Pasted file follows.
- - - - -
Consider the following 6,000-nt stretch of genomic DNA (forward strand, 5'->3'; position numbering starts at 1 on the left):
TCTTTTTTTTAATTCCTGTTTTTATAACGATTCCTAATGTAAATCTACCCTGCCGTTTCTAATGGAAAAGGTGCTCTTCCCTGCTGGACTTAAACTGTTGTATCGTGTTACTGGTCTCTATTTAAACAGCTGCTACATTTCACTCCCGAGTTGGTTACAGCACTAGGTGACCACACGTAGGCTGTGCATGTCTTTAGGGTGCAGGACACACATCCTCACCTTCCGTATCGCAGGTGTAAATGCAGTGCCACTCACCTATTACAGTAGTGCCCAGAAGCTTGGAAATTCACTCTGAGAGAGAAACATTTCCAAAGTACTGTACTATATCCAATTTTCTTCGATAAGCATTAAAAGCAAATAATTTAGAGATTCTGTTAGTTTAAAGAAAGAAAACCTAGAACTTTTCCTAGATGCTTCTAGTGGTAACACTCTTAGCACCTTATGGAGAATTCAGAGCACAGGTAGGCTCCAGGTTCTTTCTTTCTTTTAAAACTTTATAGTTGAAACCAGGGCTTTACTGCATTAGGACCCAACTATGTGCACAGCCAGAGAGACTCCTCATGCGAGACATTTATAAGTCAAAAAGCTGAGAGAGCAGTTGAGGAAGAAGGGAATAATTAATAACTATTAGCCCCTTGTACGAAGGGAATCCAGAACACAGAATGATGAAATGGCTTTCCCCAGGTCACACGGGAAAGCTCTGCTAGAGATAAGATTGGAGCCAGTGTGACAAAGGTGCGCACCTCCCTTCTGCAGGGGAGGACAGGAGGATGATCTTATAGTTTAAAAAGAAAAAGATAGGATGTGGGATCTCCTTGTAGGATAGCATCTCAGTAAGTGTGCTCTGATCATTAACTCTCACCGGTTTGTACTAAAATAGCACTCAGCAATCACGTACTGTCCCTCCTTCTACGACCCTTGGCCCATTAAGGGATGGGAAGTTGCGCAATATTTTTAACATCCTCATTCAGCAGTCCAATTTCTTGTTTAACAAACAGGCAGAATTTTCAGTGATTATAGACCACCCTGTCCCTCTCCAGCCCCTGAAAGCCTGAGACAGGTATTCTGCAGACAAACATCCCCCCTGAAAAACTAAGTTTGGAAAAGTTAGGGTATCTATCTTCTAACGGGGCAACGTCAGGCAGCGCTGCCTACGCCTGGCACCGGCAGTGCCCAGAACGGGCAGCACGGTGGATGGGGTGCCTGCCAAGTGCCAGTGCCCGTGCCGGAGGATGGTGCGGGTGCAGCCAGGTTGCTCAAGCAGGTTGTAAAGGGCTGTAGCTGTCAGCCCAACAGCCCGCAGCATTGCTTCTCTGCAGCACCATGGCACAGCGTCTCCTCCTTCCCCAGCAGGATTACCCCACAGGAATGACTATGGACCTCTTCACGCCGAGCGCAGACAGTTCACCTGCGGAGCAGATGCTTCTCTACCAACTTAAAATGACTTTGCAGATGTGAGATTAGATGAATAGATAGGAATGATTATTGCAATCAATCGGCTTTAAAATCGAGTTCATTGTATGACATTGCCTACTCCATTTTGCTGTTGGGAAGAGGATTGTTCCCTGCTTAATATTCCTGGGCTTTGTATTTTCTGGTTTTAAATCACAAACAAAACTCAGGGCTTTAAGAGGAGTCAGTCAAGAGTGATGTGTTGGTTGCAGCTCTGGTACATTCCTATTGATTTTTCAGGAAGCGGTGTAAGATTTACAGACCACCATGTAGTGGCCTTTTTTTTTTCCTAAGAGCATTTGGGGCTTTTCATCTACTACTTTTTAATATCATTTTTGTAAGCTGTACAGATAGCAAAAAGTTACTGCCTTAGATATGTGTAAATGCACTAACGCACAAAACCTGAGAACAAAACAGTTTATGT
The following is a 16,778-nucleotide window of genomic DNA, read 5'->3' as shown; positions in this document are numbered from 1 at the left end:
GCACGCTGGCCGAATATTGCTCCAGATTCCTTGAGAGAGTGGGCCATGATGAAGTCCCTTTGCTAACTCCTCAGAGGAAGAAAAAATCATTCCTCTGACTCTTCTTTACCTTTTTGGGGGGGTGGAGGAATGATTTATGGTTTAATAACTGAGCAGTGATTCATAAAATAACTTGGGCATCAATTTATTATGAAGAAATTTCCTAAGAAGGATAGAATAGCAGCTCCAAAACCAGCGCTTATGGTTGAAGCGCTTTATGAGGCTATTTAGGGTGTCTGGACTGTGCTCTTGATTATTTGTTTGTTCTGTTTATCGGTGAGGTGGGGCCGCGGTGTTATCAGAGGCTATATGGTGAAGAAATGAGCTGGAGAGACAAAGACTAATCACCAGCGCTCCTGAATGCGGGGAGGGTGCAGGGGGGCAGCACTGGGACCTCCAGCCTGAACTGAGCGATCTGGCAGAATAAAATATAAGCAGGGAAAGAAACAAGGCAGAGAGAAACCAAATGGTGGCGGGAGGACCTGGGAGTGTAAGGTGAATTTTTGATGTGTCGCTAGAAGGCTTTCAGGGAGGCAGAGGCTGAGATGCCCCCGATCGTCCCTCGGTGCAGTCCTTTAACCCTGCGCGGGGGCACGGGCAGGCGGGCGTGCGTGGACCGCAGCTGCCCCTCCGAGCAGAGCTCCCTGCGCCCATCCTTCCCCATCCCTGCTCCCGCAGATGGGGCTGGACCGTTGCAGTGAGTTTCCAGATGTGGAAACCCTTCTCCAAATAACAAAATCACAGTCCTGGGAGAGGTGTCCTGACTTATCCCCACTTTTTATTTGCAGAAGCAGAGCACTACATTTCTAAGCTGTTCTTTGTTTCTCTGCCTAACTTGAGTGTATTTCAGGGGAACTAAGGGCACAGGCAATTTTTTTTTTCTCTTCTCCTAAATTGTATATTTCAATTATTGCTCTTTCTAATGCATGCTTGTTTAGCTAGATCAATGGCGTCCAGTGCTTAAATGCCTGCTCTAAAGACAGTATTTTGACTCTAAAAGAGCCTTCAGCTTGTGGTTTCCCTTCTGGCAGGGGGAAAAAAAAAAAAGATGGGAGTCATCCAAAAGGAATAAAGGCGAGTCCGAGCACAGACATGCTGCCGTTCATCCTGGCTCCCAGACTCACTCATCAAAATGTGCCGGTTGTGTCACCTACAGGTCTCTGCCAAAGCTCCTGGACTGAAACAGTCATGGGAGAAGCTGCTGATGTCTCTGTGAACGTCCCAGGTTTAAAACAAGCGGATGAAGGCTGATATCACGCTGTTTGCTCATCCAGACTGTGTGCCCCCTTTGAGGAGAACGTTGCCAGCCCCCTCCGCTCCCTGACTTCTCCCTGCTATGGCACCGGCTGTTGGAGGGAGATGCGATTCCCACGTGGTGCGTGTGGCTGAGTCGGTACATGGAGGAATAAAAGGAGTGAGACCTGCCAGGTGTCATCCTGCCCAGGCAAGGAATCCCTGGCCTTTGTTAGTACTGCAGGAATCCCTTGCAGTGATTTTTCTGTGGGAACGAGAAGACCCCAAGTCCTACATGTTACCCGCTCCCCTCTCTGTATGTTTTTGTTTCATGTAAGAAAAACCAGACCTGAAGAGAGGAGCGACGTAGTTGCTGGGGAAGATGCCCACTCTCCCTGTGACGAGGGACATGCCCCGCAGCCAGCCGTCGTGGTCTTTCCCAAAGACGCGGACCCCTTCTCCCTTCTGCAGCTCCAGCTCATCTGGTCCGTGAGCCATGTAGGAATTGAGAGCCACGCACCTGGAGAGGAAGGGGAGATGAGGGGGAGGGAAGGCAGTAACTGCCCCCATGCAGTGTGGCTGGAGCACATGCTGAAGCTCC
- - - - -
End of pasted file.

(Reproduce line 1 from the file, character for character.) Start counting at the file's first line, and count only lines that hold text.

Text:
Consider the following 6,000-nt stretch of genomic DNA (forward strand, 5'->3'; position numbering starts at 1 on the left):